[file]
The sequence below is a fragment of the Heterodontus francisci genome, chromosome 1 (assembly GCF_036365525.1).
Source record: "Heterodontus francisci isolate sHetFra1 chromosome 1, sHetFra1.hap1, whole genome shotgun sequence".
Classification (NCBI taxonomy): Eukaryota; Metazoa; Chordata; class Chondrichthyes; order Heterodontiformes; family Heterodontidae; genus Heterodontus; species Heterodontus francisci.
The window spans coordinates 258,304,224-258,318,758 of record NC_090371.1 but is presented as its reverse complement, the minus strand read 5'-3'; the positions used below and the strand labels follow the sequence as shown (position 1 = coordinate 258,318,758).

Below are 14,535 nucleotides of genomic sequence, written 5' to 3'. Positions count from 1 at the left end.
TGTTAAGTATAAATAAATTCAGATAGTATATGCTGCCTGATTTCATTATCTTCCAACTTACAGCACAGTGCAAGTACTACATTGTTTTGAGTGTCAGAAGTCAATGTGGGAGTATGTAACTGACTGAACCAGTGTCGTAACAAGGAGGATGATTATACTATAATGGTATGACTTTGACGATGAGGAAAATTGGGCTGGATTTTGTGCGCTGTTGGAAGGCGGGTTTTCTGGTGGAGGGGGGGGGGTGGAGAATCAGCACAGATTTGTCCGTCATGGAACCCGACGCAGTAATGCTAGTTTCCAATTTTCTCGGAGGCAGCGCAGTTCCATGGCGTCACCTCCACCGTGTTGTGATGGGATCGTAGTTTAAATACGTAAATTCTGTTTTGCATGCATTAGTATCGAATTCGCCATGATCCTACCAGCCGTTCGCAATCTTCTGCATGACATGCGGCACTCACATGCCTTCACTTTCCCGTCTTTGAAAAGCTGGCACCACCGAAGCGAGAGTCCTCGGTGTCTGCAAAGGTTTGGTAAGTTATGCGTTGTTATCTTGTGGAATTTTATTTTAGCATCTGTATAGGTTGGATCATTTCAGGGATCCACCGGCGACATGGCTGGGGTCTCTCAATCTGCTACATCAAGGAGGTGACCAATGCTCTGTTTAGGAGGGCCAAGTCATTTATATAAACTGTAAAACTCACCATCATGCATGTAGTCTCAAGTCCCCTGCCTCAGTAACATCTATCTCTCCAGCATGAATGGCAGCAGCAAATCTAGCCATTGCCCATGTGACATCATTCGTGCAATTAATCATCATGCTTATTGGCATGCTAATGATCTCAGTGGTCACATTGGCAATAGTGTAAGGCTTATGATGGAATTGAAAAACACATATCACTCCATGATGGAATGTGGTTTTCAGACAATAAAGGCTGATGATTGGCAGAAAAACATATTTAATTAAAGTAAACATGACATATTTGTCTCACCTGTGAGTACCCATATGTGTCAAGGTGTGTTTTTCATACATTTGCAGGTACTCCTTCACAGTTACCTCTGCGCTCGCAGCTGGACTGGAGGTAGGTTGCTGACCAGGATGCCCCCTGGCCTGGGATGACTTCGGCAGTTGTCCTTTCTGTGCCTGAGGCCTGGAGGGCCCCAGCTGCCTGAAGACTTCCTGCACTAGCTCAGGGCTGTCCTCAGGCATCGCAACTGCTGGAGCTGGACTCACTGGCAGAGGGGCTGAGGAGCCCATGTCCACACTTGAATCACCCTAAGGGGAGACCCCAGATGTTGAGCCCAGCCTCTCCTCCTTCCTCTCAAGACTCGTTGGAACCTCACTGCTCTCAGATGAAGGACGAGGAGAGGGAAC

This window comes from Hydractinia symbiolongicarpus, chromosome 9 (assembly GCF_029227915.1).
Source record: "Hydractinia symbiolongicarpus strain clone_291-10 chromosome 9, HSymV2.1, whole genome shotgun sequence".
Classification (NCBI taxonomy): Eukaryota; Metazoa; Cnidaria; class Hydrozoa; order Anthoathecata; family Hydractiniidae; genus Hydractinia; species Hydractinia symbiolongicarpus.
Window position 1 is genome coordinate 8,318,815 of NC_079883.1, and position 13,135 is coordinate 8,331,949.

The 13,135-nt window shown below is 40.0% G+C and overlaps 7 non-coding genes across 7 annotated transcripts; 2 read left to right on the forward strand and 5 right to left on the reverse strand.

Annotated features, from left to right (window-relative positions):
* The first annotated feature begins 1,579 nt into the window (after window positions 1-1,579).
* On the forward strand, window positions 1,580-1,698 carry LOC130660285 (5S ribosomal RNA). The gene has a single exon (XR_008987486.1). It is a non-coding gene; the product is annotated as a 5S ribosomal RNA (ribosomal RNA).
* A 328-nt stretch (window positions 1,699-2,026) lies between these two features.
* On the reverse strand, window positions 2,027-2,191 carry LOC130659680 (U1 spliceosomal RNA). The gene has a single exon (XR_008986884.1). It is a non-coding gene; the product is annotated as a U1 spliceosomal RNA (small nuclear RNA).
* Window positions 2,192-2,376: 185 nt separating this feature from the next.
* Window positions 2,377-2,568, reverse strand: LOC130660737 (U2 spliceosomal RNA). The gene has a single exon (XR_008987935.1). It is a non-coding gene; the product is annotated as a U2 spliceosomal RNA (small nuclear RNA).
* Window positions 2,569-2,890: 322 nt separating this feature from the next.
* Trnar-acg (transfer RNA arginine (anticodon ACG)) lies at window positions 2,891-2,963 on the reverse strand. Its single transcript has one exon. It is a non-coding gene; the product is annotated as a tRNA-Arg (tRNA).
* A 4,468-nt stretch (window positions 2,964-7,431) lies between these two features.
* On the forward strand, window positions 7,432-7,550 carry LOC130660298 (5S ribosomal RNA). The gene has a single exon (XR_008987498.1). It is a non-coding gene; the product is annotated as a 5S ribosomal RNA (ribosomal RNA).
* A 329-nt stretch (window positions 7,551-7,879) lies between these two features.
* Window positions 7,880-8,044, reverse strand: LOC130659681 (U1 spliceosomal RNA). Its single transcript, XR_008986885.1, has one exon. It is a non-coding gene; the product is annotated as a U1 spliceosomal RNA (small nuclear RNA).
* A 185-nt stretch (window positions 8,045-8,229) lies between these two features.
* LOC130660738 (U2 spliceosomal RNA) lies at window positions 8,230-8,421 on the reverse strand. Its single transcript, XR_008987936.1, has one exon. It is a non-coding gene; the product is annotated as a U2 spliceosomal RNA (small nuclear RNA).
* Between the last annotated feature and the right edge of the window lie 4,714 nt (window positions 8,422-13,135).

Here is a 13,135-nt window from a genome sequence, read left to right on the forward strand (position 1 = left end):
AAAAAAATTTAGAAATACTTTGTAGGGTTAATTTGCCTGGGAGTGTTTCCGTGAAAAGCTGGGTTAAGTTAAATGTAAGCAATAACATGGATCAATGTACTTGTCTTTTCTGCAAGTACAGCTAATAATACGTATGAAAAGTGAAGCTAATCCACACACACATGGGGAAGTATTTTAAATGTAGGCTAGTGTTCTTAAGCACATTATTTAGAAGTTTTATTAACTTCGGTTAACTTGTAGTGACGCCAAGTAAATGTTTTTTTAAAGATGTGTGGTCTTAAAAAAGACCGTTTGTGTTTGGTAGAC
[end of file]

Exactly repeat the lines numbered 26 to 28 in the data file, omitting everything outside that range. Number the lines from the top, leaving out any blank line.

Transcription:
* LOC130660738 (U2 spliceosomal RNA) lies at window positions 8,230-8,421 on the reverse strand. Its single transcript, XR_008987936.1, has one exon. It is a non-coding gene; the product is annotated as a U2 spliceosomal RNA (small nuclear RNA).
* Between the last annotated feature and the right edge of the window lie 4,714 nt (window positions 8,422-13,135).

Here is a 13,135-nt window from a genome sequence, read left to right on the forward strand (position 1 = left end):